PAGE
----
Last week, the BBC reported that the major gambling operators, acting through their trade association, the Remote Gambling Association (“RGA”), had agreed to limit the amount of gambling advertising on broadcasts of sports events.
It is not clear what prompted the BBC’s story as the RGA had reported at its AGM two weeks earlier that its members were discussing proposals along these lines but that any final agreement would probably be reached as part of the annual review of the Code of Socially Responsible Advertising put together by the Industry Group for Responsible Gambling (“IGRG”) which represents all of the different parts of the gambling industry. Despite the BBC’s report, no final agreement appears yet to have been reached.
Nevertheless, it has been clear for some time that the industry needed to do something about the amount of gambling advertising – particularly where it can be viewed by children – as there is a general consensus that the relaxation of the restrictions on gambling advertising put in place by the Gambling Act 2005 has led to a surfeit of advertising and the “normalisation” of gambling which, in turn, may have contributed to problem gambling.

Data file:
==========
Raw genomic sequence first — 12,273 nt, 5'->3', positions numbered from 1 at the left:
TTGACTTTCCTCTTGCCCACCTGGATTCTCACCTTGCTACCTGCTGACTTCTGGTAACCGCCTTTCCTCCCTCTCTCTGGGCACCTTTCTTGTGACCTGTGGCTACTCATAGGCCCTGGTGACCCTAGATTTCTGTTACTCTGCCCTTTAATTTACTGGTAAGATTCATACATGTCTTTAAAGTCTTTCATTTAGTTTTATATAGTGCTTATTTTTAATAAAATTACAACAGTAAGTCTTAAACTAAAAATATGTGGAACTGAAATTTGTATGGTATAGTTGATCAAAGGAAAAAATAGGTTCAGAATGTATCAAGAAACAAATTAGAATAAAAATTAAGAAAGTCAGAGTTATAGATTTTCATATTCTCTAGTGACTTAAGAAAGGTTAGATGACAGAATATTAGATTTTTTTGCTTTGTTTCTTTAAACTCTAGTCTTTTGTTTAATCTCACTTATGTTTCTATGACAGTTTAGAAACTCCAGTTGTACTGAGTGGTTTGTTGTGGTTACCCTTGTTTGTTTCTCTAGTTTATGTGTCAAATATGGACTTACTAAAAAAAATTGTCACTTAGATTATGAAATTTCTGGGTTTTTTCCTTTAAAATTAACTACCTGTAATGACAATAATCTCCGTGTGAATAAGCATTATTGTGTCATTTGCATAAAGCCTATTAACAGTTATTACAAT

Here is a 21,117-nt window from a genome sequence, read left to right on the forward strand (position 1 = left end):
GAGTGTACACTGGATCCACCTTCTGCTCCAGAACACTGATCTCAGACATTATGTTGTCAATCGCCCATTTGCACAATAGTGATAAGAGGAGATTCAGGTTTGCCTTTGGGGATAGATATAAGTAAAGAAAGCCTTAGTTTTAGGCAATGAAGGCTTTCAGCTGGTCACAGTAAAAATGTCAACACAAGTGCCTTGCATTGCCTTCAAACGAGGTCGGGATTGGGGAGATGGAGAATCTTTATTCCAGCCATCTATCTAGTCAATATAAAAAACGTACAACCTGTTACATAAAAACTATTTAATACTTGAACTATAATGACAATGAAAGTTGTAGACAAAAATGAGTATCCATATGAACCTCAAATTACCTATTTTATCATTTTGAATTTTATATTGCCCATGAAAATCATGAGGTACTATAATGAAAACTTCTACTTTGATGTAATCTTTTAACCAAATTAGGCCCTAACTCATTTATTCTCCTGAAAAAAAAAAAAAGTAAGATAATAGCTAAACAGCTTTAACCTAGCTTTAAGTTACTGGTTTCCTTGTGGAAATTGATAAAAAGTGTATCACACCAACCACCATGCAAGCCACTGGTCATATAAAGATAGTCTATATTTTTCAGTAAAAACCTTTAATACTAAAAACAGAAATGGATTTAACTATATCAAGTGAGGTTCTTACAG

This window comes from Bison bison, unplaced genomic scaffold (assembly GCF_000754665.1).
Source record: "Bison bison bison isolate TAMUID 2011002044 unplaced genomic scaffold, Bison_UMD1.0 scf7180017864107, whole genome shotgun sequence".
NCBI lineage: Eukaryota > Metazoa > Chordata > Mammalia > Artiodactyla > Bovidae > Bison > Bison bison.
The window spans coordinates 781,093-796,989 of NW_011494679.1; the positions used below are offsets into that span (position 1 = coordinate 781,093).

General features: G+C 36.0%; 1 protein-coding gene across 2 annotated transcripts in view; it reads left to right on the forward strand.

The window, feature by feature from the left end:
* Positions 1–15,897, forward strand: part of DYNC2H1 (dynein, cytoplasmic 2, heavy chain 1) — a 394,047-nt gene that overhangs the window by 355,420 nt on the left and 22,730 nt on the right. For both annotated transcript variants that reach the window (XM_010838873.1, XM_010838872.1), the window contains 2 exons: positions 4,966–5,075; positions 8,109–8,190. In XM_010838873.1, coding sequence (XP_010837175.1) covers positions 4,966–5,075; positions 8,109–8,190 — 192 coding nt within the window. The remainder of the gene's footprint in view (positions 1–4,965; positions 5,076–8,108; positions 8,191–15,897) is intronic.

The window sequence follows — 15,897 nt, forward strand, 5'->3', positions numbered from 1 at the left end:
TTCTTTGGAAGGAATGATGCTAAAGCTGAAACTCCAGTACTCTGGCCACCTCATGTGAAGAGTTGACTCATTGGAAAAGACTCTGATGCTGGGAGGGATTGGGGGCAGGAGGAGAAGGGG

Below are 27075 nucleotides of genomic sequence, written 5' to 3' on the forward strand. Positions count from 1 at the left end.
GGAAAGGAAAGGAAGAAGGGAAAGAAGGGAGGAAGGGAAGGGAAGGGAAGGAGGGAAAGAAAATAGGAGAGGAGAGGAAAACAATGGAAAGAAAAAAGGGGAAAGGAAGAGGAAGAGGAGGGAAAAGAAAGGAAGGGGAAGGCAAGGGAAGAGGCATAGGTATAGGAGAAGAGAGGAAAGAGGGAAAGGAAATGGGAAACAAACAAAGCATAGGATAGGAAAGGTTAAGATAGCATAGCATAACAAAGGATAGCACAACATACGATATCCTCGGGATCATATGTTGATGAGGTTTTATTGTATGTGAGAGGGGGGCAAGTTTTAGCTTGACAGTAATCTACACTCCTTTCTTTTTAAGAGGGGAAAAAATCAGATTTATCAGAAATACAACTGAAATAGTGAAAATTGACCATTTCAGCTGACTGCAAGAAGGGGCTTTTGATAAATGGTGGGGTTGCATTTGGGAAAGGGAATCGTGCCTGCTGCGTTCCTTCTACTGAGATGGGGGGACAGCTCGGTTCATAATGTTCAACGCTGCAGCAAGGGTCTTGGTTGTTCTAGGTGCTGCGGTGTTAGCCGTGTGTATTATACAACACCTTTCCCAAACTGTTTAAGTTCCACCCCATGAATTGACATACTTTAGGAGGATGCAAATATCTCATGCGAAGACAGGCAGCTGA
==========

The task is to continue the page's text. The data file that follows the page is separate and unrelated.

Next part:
Prior to the 2005 Act, only bingo and lotteries could advertise on TV but in the 2001 report of the Gambling Review Body led by Sir Alan Budd, his committee said the following:
“We share the ASA’s view that if the underlying activity is properly regulated, there should be no objection in principle to the product being advertised. There are particular considerations which should apply to gambling. Some of these are touched on by the various codes that currently control advertising, such as not directly advertising at children, restrictions on the times adverts are broadcast and not encouraging excessive gambling. We believe that the Gambling Commission will have a role to play in bringing these issues together in an advertising code of practice for the gambling industry.”
The Review Body’s recommendation to relax gambling advertising was accepted by the Government in its 2002 White Paper which paved the way for the 2005 Act.
It is perhaps also worth recalling that in that White Paper, the Government said:
“In the Government’s view the law should no longer incorporate or reflect any assumption that gambling is an activity which is objectionable and in which people should have no encouragement to pursue. It is an important industry in its own right, meeting the legitimate desires of many millions of people and providing many thousands of jobs.
In retrospect, the White Paper probably represents the high watermark of the libertarian approach to gambling and the moral and regulatory pendulum has certainly swung back towards intervention and paternalism over the last few years.
Until relatively recently, concerns about the harm that gambling can cause have primarily focused on FOBTs but now that that issue has finally been resolved, the spotlight has turned to advertising.